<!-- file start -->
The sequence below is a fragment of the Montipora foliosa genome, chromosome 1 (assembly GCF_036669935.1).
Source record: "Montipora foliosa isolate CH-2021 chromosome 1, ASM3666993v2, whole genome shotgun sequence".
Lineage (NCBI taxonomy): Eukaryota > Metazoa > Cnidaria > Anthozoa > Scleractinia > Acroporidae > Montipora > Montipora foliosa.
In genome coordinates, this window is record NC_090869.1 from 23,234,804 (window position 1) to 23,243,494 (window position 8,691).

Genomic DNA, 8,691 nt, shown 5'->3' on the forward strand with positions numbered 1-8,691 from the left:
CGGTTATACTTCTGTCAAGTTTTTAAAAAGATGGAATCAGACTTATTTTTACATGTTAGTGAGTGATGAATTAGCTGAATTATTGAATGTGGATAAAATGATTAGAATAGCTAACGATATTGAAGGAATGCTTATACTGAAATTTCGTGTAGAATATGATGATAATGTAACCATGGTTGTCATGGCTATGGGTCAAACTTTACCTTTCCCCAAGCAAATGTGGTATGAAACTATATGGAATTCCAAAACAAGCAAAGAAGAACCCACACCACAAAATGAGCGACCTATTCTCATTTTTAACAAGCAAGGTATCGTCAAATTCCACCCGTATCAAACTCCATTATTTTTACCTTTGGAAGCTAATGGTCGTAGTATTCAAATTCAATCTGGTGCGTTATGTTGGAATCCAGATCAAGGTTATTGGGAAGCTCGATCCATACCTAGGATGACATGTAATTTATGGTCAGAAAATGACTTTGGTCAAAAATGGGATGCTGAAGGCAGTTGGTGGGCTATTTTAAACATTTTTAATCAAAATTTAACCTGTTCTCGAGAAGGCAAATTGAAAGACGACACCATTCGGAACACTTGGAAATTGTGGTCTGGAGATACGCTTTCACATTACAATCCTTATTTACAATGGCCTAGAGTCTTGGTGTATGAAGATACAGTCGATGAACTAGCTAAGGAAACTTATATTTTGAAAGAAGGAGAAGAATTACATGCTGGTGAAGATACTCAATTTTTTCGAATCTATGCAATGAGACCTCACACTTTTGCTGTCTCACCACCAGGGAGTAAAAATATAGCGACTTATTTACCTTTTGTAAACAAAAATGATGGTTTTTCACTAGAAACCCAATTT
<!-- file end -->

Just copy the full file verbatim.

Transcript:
The sequence below is a fragment of the Montipora foliosa genome, chromosome 1 (assembly GCF_036669935.1).
Source record: "Montipora foliosa isolate CH-2021 chromosome 1, ASM3666993v2, whole genome shotgun sequence".
Lineage (NCBI taxonomy): Eukaryota > Metazoa > Cnidaria > Anthozoa > Scleractinia > Acroporidae > Montipora > Montipora foliosa.
In genome coordinates, this window is record NC_090869.1 from 23,234,804 (window position 1) to 23,243,494 (window position 8,691).

Genomic DNA, 8,691 nt, shown 5'->3' on the forward strand with positions numbered 1-8,691 from the left:
CGGTTATACTTCTGTCAAGTTTTTAAAAAGATGGAATCAGACTTATTTTTACATGTTAGTGAGTGATGAATTAGCTGAATTATTGAATGTGGATAAAATGATTAGAATAGCTAACGATATTGAAGGAATGCTTATACTGAAATTTCGTGTAGAATATGATGATAATGTAACCATGGTTGTCATGGCTATGGGTCAAACTTTACCTTTCCCCAAGCAAATGTGGTATGAAACTATATGGAATTCCAAAACAAGCAAAGAAGAACCCACACCACAAAATGAGCGACCTATTCTCATTTTTAACAAGCAAGGTATCGTCAAATTCCACCCGTATCAAACTCCATTATTTTTACCTTTGGAAGCTAATGGTCGTAGTATTCAAATTCAATCTGGTGCGTTATGTTGGAATCCAGATCAAGGTTATTGGGAAGCTCGATCCATACCTAGGATGACATGTAATTTATGGTCAGAAAATGACTTTGGTCAAAAATGGGATGCTGAAGGCAGTTGGTGGGCTATTTTAAACATTTTTAATCAAAATTTAACCTGTTCTCGAGAAGGCAAATTGAAAGACGACACCATTCGGAACACTTGGAAATTGTGGTCTGGAGATACGCTTTCACATTACAATCCTTATTTACAATGGCCTAGAGTCTTGGTGTATGAAGATACAGTCGATGAACTAGCTAAGGAAACTTATATTTTGAAAGAAGGAGAAGAATTACATGCTGGTGAAGATACTCAATTTTTTCGAATCTATGCAATGAGACCTCACACTTTTGCTGTCTCACCACCAGGGAGTAAAAATATAGCGACTTATTTACCTTTTGTAAACAAAAATGATGGTTTTTCACTAGAAACCCAATTT